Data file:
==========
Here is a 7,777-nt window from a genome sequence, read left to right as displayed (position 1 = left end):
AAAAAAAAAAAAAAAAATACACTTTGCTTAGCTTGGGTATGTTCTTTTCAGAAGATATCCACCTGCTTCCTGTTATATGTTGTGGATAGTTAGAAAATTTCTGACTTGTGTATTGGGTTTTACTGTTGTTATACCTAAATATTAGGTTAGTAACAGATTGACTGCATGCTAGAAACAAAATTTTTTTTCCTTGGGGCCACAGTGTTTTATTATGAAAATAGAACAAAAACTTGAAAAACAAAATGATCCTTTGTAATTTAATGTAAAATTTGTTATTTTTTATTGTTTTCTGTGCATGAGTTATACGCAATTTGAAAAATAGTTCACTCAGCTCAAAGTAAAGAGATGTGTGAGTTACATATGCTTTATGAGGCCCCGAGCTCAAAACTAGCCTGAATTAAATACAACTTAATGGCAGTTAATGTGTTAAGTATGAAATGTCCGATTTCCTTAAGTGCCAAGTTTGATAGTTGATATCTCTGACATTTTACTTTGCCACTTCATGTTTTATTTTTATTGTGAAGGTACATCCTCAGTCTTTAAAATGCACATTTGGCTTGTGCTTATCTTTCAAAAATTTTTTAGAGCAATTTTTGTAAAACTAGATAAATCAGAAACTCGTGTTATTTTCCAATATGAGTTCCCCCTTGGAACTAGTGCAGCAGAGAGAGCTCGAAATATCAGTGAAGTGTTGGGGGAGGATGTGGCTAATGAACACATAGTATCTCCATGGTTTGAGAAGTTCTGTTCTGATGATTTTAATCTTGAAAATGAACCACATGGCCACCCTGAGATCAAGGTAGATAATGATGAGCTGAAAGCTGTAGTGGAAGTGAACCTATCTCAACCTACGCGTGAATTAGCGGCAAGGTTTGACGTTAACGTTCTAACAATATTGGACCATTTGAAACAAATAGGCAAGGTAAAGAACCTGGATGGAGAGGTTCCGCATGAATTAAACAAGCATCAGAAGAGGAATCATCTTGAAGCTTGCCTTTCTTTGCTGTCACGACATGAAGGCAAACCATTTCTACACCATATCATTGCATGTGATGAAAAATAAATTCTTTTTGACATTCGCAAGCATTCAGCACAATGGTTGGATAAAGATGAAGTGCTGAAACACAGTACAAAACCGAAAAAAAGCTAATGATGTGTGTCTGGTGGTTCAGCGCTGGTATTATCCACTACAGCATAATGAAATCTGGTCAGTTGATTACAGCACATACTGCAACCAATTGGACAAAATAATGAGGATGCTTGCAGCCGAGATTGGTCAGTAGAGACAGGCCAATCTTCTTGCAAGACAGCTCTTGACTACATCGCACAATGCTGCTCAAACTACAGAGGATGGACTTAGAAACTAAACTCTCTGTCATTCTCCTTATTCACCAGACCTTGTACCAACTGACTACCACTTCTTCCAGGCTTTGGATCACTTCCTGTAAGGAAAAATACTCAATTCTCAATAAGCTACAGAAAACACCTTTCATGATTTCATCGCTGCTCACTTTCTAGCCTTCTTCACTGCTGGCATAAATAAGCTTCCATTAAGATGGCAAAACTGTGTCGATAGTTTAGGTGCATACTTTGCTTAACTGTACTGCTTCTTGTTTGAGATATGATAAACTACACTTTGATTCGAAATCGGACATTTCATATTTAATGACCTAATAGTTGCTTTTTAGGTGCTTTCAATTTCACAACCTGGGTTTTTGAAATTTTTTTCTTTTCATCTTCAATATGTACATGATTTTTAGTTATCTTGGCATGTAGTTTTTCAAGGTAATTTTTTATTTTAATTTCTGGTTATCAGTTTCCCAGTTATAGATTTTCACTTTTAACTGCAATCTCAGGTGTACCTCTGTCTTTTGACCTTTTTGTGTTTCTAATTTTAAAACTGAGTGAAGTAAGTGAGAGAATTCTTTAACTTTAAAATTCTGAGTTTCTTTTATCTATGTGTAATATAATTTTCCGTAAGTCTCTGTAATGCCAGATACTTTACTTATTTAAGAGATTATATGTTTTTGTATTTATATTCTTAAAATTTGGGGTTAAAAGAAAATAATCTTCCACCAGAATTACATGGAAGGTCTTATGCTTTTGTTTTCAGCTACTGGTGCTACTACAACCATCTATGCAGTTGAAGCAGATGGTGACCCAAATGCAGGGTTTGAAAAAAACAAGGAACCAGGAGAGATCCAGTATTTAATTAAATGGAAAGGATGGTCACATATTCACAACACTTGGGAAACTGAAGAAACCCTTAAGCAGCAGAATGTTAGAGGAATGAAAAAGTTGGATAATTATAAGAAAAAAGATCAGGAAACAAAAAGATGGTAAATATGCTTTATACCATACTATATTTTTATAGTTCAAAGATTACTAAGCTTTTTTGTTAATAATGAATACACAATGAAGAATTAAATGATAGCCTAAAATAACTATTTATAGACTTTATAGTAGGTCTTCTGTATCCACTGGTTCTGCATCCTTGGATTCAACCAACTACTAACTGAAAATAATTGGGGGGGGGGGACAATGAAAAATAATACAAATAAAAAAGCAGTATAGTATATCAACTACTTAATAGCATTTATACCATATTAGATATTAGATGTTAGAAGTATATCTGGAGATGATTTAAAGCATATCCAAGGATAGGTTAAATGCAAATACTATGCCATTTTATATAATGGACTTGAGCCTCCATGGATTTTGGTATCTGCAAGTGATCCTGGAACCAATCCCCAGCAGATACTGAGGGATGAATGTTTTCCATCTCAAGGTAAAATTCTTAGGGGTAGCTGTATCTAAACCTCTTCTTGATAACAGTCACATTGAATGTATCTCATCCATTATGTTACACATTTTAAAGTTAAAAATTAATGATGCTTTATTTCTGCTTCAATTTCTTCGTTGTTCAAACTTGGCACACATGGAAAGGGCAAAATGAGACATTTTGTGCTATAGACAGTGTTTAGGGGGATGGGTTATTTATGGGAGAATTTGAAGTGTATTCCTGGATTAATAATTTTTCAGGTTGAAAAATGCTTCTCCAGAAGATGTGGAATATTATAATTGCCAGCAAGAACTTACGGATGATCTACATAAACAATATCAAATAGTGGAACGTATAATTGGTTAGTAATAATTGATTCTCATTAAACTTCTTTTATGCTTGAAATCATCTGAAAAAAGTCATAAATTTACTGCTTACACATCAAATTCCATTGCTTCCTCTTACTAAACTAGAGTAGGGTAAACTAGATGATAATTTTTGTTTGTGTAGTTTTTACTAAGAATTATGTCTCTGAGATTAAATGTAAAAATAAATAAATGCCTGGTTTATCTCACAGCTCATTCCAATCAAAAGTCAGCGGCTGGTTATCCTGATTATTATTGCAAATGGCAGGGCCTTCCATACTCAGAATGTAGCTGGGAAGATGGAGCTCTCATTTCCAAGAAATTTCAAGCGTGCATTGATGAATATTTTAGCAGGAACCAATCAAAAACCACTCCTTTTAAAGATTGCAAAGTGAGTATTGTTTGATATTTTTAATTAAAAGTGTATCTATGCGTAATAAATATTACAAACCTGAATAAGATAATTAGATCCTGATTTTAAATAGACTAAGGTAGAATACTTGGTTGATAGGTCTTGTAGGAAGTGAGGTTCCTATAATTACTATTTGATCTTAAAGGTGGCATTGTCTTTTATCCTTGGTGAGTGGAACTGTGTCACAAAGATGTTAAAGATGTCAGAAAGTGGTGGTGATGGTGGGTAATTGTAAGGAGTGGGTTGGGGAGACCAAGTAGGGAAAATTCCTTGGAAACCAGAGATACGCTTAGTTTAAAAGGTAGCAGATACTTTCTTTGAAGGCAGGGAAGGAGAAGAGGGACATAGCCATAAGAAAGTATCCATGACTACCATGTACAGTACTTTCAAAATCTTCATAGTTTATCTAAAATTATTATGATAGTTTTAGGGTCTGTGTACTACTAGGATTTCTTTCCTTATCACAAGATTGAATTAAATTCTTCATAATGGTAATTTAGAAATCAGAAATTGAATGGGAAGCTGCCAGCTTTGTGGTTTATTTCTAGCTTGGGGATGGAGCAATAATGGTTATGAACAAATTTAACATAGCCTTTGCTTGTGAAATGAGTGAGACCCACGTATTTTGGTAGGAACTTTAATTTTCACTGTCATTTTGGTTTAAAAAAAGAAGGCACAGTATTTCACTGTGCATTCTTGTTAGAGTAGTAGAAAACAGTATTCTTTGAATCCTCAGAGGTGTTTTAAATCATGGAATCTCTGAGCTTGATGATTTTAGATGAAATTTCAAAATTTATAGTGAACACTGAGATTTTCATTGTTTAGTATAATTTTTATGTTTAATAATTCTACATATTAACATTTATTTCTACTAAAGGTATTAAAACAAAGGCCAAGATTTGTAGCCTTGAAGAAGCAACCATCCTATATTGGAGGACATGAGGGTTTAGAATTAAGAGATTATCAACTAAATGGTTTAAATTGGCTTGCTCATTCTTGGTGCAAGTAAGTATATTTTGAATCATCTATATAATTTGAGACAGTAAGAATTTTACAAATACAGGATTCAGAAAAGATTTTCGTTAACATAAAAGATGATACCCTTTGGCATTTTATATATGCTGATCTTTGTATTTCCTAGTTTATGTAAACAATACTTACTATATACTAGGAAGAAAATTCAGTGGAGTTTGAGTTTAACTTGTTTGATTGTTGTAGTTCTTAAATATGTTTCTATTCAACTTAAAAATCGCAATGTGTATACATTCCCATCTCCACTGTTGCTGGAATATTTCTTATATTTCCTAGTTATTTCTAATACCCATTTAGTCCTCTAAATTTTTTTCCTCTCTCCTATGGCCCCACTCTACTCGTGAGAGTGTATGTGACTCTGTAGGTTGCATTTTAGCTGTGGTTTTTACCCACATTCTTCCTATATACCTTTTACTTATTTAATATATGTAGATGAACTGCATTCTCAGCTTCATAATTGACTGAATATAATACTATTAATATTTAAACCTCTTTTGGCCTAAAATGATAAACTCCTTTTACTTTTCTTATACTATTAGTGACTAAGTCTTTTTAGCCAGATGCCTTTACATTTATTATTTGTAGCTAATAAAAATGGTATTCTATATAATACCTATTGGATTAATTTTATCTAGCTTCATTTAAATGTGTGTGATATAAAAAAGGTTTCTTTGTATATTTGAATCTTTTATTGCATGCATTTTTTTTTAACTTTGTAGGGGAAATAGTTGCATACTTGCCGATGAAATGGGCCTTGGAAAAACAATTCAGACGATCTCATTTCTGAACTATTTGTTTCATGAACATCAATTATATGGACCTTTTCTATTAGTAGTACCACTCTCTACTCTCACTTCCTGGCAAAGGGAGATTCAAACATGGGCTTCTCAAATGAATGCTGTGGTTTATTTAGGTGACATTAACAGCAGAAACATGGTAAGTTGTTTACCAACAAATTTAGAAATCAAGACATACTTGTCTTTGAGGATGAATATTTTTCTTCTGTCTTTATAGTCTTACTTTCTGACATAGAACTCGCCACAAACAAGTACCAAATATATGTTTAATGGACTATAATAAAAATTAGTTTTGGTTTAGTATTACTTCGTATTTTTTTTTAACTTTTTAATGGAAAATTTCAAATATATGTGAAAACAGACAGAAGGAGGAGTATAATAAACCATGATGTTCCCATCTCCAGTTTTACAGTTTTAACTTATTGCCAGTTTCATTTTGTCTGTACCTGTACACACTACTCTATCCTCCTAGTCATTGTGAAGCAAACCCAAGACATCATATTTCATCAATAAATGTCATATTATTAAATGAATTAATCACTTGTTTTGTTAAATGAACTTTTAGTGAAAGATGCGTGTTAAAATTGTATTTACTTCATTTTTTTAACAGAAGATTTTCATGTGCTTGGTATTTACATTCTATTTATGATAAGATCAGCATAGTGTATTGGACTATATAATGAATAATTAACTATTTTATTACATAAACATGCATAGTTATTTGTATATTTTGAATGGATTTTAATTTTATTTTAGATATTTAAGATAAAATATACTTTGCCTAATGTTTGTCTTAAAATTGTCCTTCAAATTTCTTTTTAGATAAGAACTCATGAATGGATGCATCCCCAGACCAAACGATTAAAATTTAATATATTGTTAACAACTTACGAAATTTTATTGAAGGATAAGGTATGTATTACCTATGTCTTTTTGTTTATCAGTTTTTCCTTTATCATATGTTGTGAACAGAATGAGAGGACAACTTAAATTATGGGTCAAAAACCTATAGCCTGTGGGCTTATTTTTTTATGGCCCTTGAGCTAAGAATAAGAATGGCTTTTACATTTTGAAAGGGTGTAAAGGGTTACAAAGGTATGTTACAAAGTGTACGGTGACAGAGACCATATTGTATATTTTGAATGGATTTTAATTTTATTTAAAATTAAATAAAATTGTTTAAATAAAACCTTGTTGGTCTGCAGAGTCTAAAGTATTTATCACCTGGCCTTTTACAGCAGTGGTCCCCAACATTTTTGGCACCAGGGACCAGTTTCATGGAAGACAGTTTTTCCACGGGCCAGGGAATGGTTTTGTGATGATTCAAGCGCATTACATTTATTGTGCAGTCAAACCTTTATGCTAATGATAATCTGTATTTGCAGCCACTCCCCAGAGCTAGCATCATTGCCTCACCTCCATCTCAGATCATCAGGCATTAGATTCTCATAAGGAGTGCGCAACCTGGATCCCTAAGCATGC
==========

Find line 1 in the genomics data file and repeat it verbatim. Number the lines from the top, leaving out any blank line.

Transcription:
Here is a 7,777-nt window from a genome sequence, read left to right as displayed (position 1 = left end):